The Hill article The Trump administration is poised to unveil its 2018 farm bill this week, but lawmakers have been scrambling to get it done before lawmakers leave for the Memorial Day recess.
The farm bill would help farmers, ranchers and other producers who would be hurt if the bill does not pass.
The Senate passed the bill in December.
The House passed the farm bill last year, but the chamber must now approve the bill and President Donald Trump must sign it into law before it becomes law.
The Trump White House says the farm plan is still dead.
“The farm bill is dead.
The president is vetoing it,” Trump said on Thursday.
He has already vetoed it.
The president also took a swipe at Congress, saying it’s “un-American” to pass a farm bill that is “not working.”
“The fact is, we don’t get paid very well for that farm bill.
It doesn’t work,” Trump told reporters at a news conference at the White House.
“I’m not going to do that.
It costs money and it’s not good for the country.
It is very, very bad for farmers, and we are not going do that.”
Agriculture Secretary Sonny Perdue says the administration has already started working on the bill.
“We have already started a series of work-around and transition programs to help producers and ranchers to transition into new farming,” Perdue said in a statement.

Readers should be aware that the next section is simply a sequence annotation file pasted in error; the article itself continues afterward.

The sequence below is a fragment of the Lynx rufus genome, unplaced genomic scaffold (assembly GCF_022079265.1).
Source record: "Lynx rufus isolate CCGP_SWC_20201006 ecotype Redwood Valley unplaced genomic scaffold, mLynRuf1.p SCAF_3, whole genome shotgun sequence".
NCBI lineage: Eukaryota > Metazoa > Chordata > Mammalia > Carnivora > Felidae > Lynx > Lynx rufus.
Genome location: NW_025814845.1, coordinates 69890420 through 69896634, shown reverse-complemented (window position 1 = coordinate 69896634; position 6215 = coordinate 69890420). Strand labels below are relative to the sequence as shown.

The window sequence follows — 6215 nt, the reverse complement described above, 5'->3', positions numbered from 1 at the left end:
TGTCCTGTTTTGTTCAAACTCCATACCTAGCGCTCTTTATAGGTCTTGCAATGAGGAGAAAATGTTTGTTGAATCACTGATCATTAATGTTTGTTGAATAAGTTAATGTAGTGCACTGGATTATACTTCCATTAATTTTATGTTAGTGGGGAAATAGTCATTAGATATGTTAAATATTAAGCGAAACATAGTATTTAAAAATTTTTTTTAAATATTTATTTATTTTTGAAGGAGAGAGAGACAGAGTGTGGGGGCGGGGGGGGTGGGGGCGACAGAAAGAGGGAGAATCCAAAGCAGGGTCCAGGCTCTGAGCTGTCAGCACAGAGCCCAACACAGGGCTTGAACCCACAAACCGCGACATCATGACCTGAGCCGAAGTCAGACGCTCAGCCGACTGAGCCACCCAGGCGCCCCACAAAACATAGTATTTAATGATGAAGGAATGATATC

The USDA has set up a transition office to help transition ranchers.
“Many ranchers are currently transitioning into new agricultural operations, including transitioning from farm operations to more sustainable systems that require fewer pesticides, feedlot runoff, and chemicals, and less fertilizer and herbicide,” the statement said.
“To help ranchers transition into this new and sustainable world, the USDA has created a Transition Coordinator for the agricultural workforce to provide technical assistance, coordination, and support to ranchers transitioning to a more sustainable farming system.”
Perdue added that USDA has “no plans to implement additional mandatory reporting requirements for the Agricultural Marketing Service (AMS), which would increase the costs of certain AMS products.”
The AMS says its cost-saving measures would help consumers.
“All of our products are certified organic, and there is no evidence that any of our foods are contaminated with any harmful substances,” AMS spokeswoman Katie Kline said in the statement.
“AMS is also committed to providing our food producers with the tools and support they need to effectively transition into the new, sustainable agricultural system.”
Trump, who has repeatedly claimed that he will end the “globalists,” has been pushing to cut government spending, especially food stamps, since he took office in January.
Trump’s budget proposal calls for cutting $8 billion from food stamps.
But in a tweet on Thursday, Perdue defended the proposed cuts, saying they would “help families and communities who rely on the Supplemental Nutrition Assistance Program (SNAP).”
The Agriculture Department is in the midst of implementing a transition plan that would help rancher transition to more organic farming.
“As part of this transition, the Department of Agriculture will also begin a Transition Coordination Center to assist ranchers in transitioning into more sustainable agricultural systems,” Peryear said in his statement.
Trump has previously suggested he could consider using the Farm Bill to help farmers.
“President Trump has already made clear that he plans to take action on the Farm bill,” Performe said in an earlier statement.